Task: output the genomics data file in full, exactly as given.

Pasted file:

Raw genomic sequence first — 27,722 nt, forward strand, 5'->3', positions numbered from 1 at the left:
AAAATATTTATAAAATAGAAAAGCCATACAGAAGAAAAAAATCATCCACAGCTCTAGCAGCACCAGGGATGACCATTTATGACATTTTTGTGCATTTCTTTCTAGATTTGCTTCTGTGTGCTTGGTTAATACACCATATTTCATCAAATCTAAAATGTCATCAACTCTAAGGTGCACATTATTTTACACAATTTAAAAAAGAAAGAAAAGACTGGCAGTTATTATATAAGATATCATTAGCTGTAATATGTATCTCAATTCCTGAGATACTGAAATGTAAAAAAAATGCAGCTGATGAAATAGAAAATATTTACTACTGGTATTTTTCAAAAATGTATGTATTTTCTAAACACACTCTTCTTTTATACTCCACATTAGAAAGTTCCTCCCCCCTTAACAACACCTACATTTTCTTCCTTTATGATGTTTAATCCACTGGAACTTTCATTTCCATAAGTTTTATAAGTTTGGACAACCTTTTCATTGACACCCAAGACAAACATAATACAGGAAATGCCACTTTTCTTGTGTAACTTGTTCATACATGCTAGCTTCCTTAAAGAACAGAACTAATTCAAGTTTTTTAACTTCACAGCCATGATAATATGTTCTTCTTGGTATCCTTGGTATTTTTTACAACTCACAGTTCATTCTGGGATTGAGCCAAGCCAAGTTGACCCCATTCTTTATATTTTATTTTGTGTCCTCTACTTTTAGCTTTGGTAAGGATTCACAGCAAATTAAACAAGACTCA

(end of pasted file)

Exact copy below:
Raw genomic sequence first — 27,722 nt, forward strand, 5'->3', positions numbered from 1 at the left:
AAAATATTTATAAAATAGAAAAGCCATACAGAAGAAAAAAATCATCCACAGCTCTAGCAGCACCAGGGATGACCATTTATGACATTTTTGTGCATTTCTTTCTAGATTTGCTTCTGTGTGCTTGGTTAATACACCATATTTCATCAAATCTAAAATGTCATCAACTCTAAGGTGCACATTATTTTACACAATTTAAAAAAGAAAGAAAAGACTGGCAGTTATTATATAAGATATCATTAGCTGTAATATGTATCTCAATTCCTGAGATACTGAAATGTAAAAAAAATGCAGCTGATGAAATAGAAAATATTTACTACTGGTATTTTTCAAAAATGTATGTATTTTCTAAACACACTCTTCTTTTATACTCCACATTAGAAAGTTCCTCCCCCCTTAACAACACCTACATTTTCTTCCTTTATGATGTTTAATCCACTGGAACTTTCATTTCCATAAGTTTTATAAGTTTGGACAACCTTTTCATTGACACCCAAGACAAACATAATACAGGAAATGCCACTTTTCTTGTGTAACTTGTTCATACATGCTAGCTTCCTTAAAGAACAGAACTAATTCAAGTTTTTTAACTTCACAGCCATGATAATATGTTCTTCTTGGTATCCTTGGTATTTTTTACAACTCACAGTTCATTCTGGGATTGAGCCAAGCCAAGTTGACCCCATTCTTTATATTTTATTTTGTGTCCTCTACTTTTAGCTTTGGTAAGGATTCACAGCAAATTAAACAAGACTCA